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Monday, 07 November 2011 19:28

Phil Blog: View from the slow lane

Ipod, Blackberry, TV, washing machine, car, PC, laptop – have many things in common but I have a thought that has troubled me this week. It’s a bit complex. It’s open-ended. And it might provoke me for a few more moments.

I always want these objects to go faster. I don’t like it when they go slow. I get frustrated when they take a little longer than I demand. They are designed to make my life ‘more stress-free’ but they fail. I find that many of these objects unfortunately add stress to my life.

I rely on my Blackberry to alarm me out of bed but last week it crashed in the middle of the night. That sparked chaos at 7am! My laptop decided to slow to a halt this week and my day’s work was thrown into a black hole.

More importantly, I think these highly developed machines seem to make me less human. Why do I need to go faster? What is the big rush? Is the end of the world approaching? What’s so amazing about getting things done quicker and also quicker than anyone else?

Isn’t it true that a slow-cooked curry is better than a 2-minute one? Isn’t a slow-cooked stew tasty? Having a bath isn’t quite so life-affirming if it’s quick. Even speeding up a conversation is mechanical and functional.

I am convinced that slowing my life down opens up my awareness of those around me – my wife, my son. It makes me a better listener. It makes me a more thoughtful speaker. It makes me a better teacher.

The psalmist said something which can seem quite bland and insipid, ‘Be still and know that I am God’ – it seems tame and featureless. But it’s not. The background is of war, stress, violence and intimidation. Into this comes the strategy – stillness and knowing. It certainly isn’t escapism. It’s a road for the brave warrior who wants to face the battle, who wants to remain victorious, who dares to believe there’s an alternative to speed.

So, slow down!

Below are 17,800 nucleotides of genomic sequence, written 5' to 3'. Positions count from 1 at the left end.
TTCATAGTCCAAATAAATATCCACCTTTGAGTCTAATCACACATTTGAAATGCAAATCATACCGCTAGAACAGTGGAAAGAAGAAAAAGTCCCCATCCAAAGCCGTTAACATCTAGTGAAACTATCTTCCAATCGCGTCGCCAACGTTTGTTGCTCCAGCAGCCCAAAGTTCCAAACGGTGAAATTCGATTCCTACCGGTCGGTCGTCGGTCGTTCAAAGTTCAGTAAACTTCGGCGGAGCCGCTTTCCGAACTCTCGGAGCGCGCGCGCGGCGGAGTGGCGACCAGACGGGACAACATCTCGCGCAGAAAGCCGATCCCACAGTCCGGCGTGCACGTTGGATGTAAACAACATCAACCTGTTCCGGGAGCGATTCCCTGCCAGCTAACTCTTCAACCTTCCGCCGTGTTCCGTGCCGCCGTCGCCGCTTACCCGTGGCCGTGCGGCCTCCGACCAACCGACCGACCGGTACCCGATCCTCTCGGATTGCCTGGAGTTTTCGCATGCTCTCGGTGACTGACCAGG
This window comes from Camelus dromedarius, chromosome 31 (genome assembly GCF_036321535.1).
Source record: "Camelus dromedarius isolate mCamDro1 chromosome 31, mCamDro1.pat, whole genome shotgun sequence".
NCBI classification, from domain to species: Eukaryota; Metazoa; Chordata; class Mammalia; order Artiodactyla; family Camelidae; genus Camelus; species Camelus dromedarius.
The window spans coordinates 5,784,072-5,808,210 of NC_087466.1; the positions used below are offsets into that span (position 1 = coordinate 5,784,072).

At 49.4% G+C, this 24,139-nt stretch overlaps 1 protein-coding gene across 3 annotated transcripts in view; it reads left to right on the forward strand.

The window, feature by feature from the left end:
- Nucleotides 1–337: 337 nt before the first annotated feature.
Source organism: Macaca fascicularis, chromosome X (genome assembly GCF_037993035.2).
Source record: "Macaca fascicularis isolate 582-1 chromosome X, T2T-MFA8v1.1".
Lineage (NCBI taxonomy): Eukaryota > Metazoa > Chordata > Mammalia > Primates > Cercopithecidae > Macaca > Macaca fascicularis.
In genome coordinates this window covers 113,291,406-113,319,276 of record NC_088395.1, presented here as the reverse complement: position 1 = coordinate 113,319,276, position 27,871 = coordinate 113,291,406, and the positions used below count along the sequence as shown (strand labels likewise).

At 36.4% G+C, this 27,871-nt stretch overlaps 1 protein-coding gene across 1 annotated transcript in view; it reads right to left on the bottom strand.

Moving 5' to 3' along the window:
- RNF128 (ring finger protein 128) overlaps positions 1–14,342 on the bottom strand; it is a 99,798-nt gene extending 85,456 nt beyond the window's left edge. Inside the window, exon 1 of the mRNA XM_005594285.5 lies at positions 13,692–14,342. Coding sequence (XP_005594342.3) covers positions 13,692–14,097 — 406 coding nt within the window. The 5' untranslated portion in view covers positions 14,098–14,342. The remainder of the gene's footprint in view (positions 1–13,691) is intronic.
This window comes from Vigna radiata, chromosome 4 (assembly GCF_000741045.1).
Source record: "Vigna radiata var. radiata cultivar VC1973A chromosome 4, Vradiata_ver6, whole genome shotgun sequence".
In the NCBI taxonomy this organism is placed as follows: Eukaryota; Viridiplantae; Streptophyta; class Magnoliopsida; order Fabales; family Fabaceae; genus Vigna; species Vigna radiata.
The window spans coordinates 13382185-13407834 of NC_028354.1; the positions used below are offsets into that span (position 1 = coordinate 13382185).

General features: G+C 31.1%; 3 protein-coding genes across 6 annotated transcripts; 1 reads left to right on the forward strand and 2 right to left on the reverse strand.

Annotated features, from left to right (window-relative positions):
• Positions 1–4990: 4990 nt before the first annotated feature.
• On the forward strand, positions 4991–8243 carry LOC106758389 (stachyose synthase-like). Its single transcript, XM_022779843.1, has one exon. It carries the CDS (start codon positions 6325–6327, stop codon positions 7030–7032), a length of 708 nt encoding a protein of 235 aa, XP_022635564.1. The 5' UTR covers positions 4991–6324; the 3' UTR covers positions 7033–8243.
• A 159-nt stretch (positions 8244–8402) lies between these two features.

Saturday, 22 October 2011 23:08

Phil Blog: View from the football pitch

What is football? No, seriously, it’s an important question. I know I was on a Philosophy course last weekend, and I tend towards exploring bizarre questions, but if someone was to ask you ‘what’s football?’ what would you say?

Some might answer with an outline of the rules and regulations. A few may give a disdainful answer along the lines of ’22 men chasing a bag of wind’. Some could point to great matches of the past, some may even take you along to a match and talk you through it. A more experienced footballer may get a football out, take you down to the park and organise a game to show you it first-hand.

All of the above would certainly go some way to answering the question. But I struggle with some who talk as if the game played by the likes of Manchester United, Barcelona, Inter Milan, etc is the real game and the local under-8s is just a kickabout. The view of under-8s can often be - its preparation for the future - even the large multinational teams talk of their youth academies as investments for the future. Why can’t it be a great game of football today that can be enjoyed and relished? A little bit like my life or yours. We can spend so much time preparing for the future that we lose out on the present.